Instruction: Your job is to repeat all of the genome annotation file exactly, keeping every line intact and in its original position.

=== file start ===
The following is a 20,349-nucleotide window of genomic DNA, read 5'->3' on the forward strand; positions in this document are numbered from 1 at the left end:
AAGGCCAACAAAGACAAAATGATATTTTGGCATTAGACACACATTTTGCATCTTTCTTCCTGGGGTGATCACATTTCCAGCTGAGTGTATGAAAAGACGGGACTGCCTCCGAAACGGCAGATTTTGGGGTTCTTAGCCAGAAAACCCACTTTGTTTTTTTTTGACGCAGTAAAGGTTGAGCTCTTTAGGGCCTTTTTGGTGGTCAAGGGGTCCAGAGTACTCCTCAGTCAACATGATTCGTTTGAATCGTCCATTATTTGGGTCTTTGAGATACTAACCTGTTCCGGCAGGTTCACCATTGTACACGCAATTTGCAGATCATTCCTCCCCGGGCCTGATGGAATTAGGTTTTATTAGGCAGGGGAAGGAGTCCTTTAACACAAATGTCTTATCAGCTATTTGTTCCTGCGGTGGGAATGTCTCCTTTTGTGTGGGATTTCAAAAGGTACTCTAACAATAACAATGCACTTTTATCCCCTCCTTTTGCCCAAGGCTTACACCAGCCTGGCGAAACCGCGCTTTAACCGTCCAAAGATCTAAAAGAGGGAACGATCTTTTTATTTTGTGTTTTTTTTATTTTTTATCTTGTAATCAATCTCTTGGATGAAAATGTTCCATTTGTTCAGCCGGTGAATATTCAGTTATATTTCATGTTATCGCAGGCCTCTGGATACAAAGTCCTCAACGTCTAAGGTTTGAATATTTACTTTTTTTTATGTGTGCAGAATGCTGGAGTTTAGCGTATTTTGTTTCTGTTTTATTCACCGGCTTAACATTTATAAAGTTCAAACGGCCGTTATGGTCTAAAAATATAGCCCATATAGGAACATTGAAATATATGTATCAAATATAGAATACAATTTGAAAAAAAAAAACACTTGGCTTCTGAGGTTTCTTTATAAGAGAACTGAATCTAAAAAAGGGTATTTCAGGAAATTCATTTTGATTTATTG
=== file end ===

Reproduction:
The following is a 20,349-nucleotide window of genomic DNA, read 5'->3' on the forward strand; positions in this document are numbered from 1 at the left end:
AAGGCCAACAAAGACAAAATGATATTTTGGCATTAGACACACATTTTGCATCTTTCTTCCTGGGGTGATCACATTTCCAGCTGAGTGTATGAAAAGACGGGACTGCCTCCGAAACGGCAGATTTTGGGGTTCTTAGCCAGAAAACCCACTTTGTTTTTTTTTGACGCAGTAAAGGTTGAGCTCTTTAGGGCCTTTTTGGTGGTCAAGGGGTCCAGAGTACTCCTCAGTCAACATGATTCGTTTGAATCGTCCATTATTTGGGTCTTTGAGATACTAACCTGTTCCGGCAGGTTCACCATTGTACACGCAATTTGCAGATCATTCCTCCCCGGGCCTGATGGAATTAGGTTTTATTAGGCAGGGGAAGGAGTCCTTTAACACAAATGTCTTATCAGCTATTTGTTCCTGCGGTGGGAATGTCTCCTTTTGTGTGGGATTTCAAAAGGTACTCTAACAATAACAATGCACTTTTATCCCCTCCTTTTGCCCAAGGCTTACACCAGCCTGGCGAAACCGCGCTTTAACCGTCCAAAGATCTAAAAGAGGGAACGATCTTTTTATTTTGTGTTTTTTTTATTTTTTATCTTGTAATCAATCTCTTGGATGAAAATGTTCCATTTGTTCAGCCGGTGAATATTCAGTTATATTTCATGTTATCGCAGGCCTCTGGATACAAAGTCCTCAACGTCTAAGGTTTGAATATTTACTTTTTTTTATGTGTGCAGAATGCTGGAGTTTAGCGTATTTTGTTTCTGTTTTATTCACCGGCTTAACATTTATAAAGTTCAAACGGCCGTTATGGTCTAAAAATATAGCCCATATAGGAACATTGAAATATATGTATCAAATATAGAATACAATTTGAAAAAAAAAAACACTTGGCTTCTGAGGTTTCTTTATAAGAGAACTGAATCTAAAAAAGGGTATTTCAGGAAATTCATTTTGATTTATTG